The trial court ruled that Daniel could say that Ms. Gentry had the gun for her protection, but to go beyond that was hearsay. In an offer of proof, Daniel testified that he had known Ms. Gentry for years, the gun was his, he let Ms. Gentry borrow it for protection from Leiker, and that Leiker had sent Daniel threatening phone messages. The court did not change its ruling. The defense did not call Daniel as a witness.

Analysis

The motion court did not fault defense counsel's strategy in wanting the gun admitted,4 which effectively forecloses Burns' first complaint because “a reasonable choice of trial strategy cannot serve as a basis for a claim of ineffective assistance.” Johnson v. State, 406 S.W.3d 892, 900 (Mo. banc 2013).

As for curative admissibility, it lies only against inadmissible evidence. State v. Hill, 250 S.W.3d 855, 858 (Mo.App.2008); State v. Mozee, 112 S.W.3d 102, 109 (Mo.App.2003). The trial judge (later the motion judge) deemed the gun relevant, on the trial record, as to deliberation.

Finally, as to both complaints, we agree with the motion court: Burns “has not established any prejudice from the admission of this [gun] nor has he established how the admission of Mr. Daniel's testimony would have affected the outcome of this case.” Absent prejudice—“the reasonable probability of a different result but for counsel's deficient performance”—our PCR inquiry ends. See Turner v. State, 384 S.W.3d 722, 724 (Mo.App.2012). We deny Point II and affirm the judgment.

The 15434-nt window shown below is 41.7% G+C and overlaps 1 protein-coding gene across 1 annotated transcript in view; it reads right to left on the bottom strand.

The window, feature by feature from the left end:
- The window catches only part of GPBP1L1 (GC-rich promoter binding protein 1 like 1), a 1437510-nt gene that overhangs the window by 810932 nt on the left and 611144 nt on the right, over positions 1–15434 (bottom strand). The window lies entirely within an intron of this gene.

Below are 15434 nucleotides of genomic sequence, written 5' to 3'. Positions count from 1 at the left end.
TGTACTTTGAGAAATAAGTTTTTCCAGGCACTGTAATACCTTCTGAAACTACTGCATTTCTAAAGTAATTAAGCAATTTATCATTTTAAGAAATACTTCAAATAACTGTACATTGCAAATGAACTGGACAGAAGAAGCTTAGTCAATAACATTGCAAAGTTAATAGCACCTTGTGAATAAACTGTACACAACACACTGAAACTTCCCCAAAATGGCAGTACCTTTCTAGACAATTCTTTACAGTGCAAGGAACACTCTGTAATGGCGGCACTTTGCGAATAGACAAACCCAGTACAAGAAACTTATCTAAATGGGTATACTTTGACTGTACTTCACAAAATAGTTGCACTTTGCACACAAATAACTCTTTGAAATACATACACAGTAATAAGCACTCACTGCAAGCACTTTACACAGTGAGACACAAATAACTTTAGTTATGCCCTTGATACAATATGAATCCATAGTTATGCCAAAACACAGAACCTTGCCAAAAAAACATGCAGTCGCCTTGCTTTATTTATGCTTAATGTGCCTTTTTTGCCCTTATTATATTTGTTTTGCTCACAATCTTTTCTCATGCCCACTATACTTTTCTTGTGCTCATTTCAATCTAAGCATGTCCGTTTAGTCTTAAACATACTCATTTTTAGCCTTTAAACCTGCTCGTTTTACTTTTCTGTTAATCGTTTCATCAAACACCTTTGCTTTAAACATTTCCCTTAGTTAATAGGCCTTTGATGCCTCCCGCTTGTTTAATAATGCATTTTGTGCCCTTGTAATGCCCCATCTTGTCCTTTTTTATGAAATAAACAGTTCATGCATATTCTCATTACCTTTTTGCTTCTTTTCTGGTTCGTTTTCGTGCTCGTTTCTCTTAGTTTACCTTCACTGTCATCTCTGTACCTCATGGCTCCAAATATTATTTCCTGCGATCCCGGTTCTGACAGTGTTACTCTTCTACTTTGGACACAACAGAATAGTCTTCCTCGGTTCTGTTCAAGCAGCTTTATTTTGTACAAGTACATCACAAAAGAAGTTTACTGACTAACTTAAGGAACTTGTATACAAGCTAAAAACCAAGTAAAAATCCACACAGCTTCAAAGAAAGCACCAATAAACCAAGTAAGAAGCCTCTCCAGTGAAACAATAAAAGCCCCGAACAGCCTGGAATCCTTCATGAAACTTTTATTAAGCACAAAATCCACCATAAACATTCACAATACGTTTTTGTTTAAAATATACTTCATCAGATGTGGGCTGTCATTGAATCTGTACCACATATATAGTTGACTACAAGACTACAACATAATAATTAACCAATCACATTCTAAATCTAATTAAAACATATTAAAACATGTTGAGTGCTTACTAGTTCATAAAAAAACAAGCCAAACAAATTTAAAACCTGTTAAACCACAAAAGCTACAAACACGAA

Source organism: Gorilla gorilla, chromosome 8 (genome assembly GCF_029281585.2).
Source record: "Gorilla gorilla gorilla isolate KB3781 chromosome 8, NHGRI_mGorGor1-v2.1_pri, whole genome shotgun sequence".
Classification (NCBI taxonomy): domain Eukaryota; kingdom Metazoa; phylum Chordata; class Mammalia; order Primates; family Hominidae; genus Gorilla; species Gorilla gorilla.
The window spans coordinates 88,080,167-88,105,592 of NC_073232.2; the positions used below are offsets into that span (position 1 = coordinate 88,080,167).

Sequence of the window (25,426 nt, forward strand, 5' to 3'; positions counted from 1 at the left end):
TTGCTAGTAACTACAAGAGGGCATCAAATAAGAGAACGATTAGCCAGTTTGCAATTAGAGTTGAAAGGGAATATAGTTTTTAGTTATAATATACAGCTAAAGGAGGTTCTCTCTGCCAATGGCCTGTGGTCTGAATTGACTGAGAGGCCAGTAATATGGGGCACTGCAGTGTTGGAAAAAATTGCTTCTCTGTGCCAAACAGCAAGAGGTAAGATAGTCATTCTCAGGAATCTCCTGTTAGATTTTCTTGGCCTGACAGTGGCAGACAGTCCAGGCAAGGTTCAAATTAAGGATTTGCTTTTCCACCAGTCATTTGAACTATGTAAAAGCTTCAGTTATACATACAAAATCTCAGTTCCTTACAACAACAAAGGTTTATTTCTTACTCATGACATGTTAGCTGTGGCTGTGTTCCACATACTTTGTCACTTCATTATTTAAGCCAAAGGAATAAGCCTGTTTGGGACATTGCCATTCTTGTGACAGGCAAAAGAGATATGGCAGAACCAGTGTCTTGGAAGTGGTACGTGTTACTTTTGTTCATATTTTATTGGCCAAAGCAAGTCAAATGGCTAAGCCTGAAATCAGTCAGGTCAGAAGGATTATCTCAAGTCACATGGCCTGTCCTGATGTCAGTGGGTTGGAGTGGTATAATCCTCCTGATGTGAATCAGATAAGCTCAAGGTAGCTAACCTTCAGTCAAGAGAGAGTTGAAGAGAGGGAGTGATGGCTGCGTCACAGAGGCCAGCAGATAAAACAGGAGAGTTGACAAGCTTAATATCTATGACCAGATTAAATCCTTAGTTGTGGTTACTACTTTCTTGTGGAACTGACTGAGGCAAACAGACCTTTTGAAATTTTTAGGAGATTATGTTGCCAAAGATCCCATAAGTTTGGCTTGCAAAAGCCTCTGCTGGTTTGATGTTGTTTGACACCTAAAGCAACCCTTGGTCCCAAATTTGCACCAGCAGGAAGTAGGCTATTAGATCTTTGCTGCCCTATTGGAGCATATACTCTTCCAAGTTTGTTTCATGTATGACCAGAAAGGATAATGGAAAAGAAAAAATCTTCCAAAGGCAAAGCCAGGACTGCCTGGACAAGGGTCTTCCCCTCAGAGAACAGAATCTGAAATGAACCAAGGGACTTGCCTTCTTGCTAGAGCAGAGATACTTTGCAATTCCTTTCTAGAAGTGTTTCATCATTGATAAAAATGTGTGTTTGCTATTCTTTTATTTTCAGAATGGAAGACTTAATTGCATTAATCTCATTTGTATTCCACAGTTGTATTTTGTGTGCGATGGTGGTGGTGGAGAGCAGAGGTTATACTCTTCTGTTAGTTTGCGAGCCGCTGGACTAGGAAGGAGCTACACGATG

FOOTNOTES

1.  State v. Burns, 292 S.W.3d 501 (Mo.App.2009), which relates the facts and criminal case in more detail than is needed for purposes of this opinion.

2.  Because allegations or issues not raised in the PCR motion are waived on appeal, State v. Clay, 975 S.W.2d 121, 141 (Mo. banc 1998), we do not reach arguments that defense counsel did not properly investigate Bedford's potential testimony.

3.  See State v. Harris, 358 S.W.3d 172, 175 (Mo.App.2011), which indicates that an offeror of text message evidence “must present some proof that the message[s] were actually authored by the person who allegedly sent them.” On that issue, Harris errs only in its reading of this court's opinion in State v. Smith, 330 S.W.3d 548 (Mo.App.2010). Although Harris implies otherwise, there was no “authorship” issue in Smith or need to prove (quoting Harris) “that the message[s] were actually authored by the person who allegedly sent them.” Indeed, the defendant had sent “a letter of apology in which he stated that he knew the girl was ‘fourteen years of age’ and that he was ‘truly sorry for everything that happened between me sending texts to the girl.’ “ Smith, 330 S.W.3d at 553.

4.  Counsel testified that it was “trial strategy to allow that exhibit into evidence” and “my thinking was, is that the State would then be opening the door to me hopefully getting in the testimony I wanted to get in from Mr. Daniels about him loaning the gun to Angela for protection from Mr. Leiker.” Counsel did not consider it safe to call Ms. Gentry as a witness, to prove this or anything else, for reasons explained at the PCR hearing and not disputed by Burns in this appeal.

DANIEL E. SCOTT, J.

NANCY STEFFEN RAHMEYER, P.J., and WILLIAM W. FRANCIS, JR., C.J., concur.